California group seeks to allow voters last word on public bathroom bills

by Vanessa Garcia Rodriguez |

(FACEBOOK/Privacy for Students)In this Fall 2013 photo, Privacy for Students supporters sign petitions at Bayside Church of Roseville, California, in an effort to allow voters to cast their ballot on a bill requiring students to use school restroom, changing and shower facilities based on their biological sex. The sponsoring group has expanded its efforts and created Privacy for All in order to see the same protections extended to government buildings and private businesses.

SACRAMENTO, Calif. (Christian Examiner) -- A California political action organization filed a measure with the state's attorney general April 17 to give voters the power to decide about privacy in public restrooms, allowing use of sex separated facilities based on the actual biological sex of the person and not a "feeling" about gender identity.

The Personal Privacy Protection Act was submitted by an organization called Privacy for All and could appear on the state's 2016 ballot if the group obtains the required 365,880 signatures, according to the right to privacy group's press release.

"We have great compassion for any person that is uncomfortable in traditional, sex separated facilities, but we also want to protect the privacy that most of us expect when we are in public bathrooms, showers and dressing areas" said Gina Gleason, a proponent of the initiative who signed the letter to Caifornia Attorney General Kamal Harris requesting the measure be given a title and summary as provided by law.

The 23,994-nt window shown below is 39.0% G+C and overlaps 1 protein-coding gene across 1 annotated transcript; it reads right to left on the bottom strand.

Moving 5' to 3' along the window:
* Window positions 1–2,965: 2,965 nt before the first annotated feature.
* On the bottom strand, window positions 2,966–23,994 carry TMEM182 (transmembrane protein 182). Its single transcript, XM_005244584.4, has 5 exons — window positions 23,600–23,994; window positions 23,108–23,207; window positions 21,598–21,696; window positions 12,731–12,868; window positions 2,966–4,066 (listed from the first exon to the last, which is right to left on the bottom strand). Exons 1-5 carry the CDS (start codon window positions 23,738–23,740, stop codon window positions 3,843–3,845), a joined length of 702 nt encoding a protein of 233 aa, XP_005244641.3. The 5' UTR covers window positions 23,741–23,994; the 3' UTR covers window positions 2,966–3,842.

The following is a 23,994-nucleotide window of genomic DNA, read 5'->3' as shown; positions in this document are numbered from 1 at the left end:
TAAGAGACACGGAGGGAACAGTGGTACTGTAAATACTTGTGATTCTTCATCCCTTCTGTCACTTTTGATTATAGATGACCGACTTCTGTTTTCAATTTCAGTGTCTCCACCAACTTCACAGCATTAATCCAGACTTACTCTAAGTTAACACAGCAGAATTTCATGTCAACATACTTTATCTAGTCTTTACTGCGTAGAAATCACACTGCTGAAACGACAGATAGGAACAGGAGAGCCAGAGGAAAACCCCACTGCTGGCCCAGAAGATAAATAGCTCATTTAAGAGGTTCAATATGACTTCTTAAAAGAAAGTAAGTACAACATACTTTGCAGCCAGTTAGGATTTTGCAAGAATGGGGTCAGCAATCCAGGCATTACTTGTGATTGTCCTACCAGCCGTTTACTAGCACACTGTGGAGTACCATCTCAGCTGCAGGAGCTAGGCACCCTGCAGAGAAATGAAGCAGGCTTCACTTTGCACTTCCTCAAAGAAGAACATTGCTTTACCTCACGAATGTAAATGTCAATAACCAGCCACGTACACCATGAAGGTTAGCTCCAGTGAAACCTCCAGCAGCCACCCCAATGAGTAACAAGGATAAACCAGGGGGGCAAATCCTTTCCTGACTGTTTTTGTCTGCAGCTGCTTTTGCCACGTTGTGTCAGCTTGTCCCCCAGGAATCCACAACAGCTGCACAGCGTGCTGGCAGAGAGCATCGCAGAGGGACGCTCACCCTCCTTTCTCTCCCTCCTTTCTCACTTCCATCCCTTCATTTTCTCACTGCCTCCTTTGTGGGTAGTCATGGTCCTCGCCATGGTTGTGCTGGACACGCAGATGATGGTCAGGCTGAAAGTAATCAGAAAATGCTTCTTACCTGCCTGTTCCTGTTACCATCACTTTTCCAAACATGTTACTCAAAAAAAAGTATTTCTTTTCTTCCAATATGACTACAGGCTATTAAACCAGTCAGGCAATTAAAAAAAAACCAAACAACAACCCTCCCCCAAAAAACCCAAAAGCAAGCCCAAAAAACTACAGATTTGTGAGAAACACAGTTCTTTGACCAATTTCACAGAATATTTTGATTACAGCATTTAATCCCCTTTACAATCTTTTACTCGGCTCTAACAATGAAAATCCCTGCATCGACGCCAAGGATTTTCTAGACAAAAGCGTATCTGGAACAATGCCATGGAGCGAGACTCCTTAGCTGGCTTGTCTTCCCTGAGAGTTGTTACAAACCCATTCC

The proposed amendment does not directly mention transgender individuals, but requires anyone's use of restroom and like facilities in all government buildings be "in accordance with their biological sex."

The measure also allows private businesses to maintain sex separated facilities and grants them legal protection if they choose to require employees and patrons to use restroom facilities "in accordance with their biological sex."

Additionally, the measure permits individuals whose privacy was violated by a person with a different biological sex using the same facility to file civil claim for the violation. Finally, anyone who is unable to use the facility because of a violation of the law could also file a civil claim.

The measure states such violations could claim up to three times the actual damage with minimum damages no less than $4,000 plus attorneys fees.

Privacy for All is the same group which, so far, has been unsuccess in repealing legislation passed in 2013 (AB 1266, which specifically addresses public schools) that allowed transgender students to use bathrooms and locker rooms in line with their perceived sex identity even if it conflicted with their biological sex.

The California Referendum on AB 1266 has been held up in court due to state officials invalidating too many of the 620,000 signatures by voters who wished to see the issue on last year's November ballot.

Karen England, a spokesperson for Privacy for All said in a written statement the possibility existed for voters to be heard on both measures next year.

"California voters may have two chances to vote against co-ed bathrooms in 2016," England said. "We hope to wrap up the court battle over the AB 1266 referendum and place that on the ballot, but we also expect to have this new initiative before the voters at the same time."